What is Glycemic Index?


Foods and drinks provide fuel for our body in the form of carbohydrates, fat, protein and alcohol. The carbohydrates are the preferred fuel source for the body. The Glycemic Index (GI) is a value assigned to a particular food to classify foods and drinks according to how rapidly they raise the blood glucose level of the blood. It has replaced the earlier approach of classifying carbohydrates as either ‘simple’ or ‘complex’. Carbohydrates containing foods include bread, breakfast cereals, rice, pasta, legumes, corn, potato, fruit, milk, yoghurt, sugar, biscuits, and cakes.

The Glycemic Index (GI)

The glycemic index (GI) is a scale on which carbohydrate-containing foods are rated. The carbohydrate-containing foods are ranked on glycemic index scale based on their influence on blood sugar levels over a period of time or typically two hours.

Foods containing carbohydrates are compared with glucose or white bread as a reference food, which has been given a GI score of 100. The GI compares foods that have the same amount of carbohydrate, gram for gram. Carbohydrates that are digested fast and release their glucose quickly into the blood have a higher glycemic index i.e. GI of more than 70.

Carbohydrates that are low on the glycemic index (GI) scale release glucose steadily into the bloodstream since they tend to break down slowly, for example, oats. They have a GI of less than 55. Low GI foods delay digestion due to their slow breakdown and makes one feel fuller for a longer duration.

The blood glucose level is also affected by the amount of carbohydrate food you eat, not only the kind of carbohydrate. So, to understand the effect of a particular food on the blood glucose levels you need to know how quickly the food makes the glucose enter the blood and how much glucose it will deliver. For example, even though whole grain bread has a low GI, it is not advisable for people with diabetes or impaired glucose tolerance to have a large serving as this will increase the total amount of carbohydrate consumption and calories coming from that.

Glycemic load (GL) which is a value that builds on GI, takes into consideration both the GI of the food and the amount of carbohydrates in a portion of food.

Does GI affect weight loss?

A low GI diet has commonly been endorsed as an effective way to help lose weight by controlling blood sugars and increasing satiety levels. However, the scientific evidence is mixed with inconsistent findings. But, a diet including low GI foods may help prevent conditions like diabetes and heart disease.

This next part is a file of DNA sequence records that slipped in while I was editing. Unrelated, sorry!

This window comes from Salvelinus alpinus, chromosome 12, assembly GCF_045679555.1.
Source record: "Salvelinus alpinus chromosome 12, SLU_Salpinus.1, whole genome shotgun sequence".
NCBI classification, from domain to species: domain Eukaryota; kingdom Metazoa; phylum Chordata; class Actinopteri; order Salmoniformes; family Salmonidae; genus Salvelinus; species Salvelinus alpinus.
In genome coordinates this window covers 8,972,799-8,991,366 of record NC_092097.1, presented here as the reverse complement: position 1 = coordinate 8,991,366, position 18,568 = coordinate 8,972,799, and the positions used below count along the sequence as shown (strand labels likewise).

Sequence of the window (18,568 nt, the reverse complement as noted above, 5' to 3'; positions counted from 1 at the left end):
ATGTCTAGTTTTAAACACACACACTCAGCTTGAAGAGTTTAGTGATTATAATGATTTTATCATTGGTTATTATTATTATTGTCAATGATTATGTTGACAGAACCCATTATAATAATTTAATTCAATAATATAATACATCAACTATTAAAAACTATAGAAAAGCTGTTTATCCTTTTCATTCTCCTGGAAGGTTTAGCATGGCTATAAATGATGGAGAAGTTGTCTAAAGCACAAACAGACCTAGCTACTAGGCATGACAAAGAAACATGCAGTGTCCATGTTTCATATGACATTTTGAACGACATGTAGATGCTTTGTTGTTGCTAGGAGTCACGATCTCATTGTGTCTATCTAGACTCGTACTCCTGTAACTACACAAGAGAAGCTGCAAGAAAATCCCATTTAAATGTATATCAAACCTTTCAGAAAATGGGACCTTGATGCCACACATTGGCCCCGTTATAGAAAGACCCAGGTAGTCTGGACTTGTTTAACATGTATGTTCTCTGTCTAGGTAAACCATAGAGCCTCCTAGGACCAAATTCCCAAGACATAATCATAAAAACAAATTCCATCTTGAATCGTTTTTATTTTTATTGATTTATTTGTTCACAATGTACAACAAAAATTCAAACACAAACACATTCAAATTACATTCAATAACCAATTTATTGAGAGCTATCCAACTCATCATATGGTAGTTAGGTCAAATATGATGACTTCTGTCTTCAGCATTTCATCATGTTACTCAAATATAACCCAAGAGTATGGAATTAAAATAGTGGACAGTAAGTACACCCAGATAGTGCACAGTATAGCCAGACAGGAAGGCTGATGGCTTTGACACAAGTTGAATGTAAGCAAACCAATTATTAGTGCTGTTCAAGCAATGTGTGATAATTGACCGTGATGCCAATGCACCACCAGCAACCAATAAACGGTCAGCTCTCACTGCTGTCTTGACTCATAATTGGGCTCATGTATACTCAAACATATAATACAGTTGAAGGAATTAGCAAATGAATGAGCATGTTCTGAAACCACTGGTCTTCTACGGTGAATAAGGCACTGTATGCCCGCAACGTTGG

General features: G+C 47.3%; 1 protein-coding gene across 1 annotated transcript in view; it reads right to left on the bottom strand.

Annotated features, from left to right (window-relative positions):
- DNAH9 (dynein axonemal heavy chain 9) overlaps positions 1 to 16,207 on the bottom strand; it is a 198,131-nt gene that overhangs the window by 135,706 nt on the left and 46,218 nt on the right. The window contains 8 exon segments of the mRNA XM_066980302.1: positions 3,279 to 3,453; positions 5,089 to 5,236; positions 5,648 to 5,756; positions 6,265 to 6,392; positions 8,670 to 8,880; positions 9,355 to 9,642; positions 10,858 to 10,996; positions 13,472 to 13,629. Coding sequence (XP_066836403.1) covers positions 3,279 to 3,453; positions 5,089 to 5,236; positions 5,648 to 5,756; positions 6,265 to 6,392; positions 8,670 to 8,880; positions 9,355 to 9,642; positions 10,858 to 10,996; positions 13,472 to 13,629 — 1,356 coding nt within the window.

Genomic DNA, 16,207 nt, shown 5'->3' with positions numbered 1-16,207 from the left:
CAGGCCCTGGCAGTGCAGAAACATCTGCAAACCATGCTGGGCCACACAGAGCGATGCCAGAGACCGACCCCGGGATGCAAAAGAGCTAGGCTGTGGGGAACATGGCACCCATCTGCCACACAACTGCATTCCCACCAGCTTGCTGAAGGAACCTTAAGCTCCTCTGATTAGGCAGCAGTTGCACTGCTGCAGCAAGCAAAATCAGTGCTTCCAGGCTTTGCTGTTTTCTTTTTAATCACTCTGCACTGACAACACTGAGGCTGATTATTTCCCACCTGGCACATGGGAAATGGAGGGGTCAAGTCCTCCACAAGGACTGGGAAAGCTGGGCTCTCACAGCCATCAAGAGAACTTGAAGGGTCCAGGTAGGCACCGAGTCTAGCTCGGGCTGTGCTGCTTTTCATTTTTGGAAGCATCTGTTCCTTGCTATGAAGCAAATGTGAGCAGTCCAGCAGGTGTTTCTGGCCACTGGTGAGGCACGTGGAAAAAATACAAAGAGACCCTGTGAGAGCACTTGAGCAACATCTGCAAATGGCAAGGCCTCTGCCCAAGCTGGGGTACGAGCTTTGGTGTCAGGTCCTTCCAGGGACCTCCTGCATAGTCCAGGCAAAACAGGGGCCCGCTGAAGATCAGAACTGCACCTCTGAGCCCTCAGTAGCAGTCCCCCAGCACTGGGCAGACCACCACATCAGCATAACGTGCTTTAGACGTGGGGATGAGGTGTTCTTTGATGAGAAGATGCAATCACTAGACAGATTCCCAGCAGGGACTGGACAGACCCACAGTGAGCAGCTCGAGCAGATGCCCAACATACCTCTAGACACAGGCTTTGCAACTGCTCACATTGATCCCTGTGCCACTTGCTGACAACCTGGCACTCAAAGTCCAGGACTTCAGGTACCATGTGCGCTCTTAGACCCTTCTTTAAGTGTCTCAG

For any weight loss, the nutritional quality of the diet is also important instead of focusing just on the GI of foods.

Does GI have an effect on exercise?

Manipulating the GI of meals can help in optimizing the availability of carbohydrates for exercise – especially endurance based activities of moderate intensity. Eating low GI foods four hours before endurance events, such as long-distance running may improve endurance or performance. It is thought that the meal will have left your stomach before you start the event, but remains in your small intestine releasing energy for a few hours afterwards. Many studies show that eating carbohydrate before exercise has a positive impact on performance. However, low GI foods often have a high fiber content in them. So, while some athletes’ have stomachs that can tolerate anything there are a few who experience gastric distress with such high fiber foods. A sports nutritionist will be able to help with the foods that suit each person.

However, during long-distance events drinks with a high GI are consumed as they are easily digested and absorbed to supply energy rapidly. On the other hand, high GI foods are recommended during the first 24 hours of recovery after an event to rapidly replenish muscle fuel stores (glycogen).

How does one choose foods?

Some examples of the foods are as follows:

  1. High-GI foods (70 or higher): white rice, white bread, white pasta, doughnuts, potatoes, biscuits and cookies, sugar-sweetened beverages
  2. Medium-GI foods (56-69): fruits like bananas and grapes, whole wheat pasta and spaghetti, raisins and other dried fruits, corn
  3. Low-GI foods (55 and under): oatmeal, peanuts, peas, carrots, beans, most fruits (except those listed above)

The bottom line is that GI scale cannot replace healthy eating completely. It cannot be solely used for the purpose of weight loss. For example, certain high GI foods like sweet potatoes are rich in antioxidants while some low GI foods like nuts in large amounts can increase the intake of fat and calories in the diet. A balanced diet, keeping in mind the importance of physical activity is the key approach to weight loss programs.

However, in people who are pre-diabetic or are suffering from diabetes, the GI scale can work in stabilizing the blood sugar levels along with regular physical activity. This will reduce the risk of developing diabetic complications.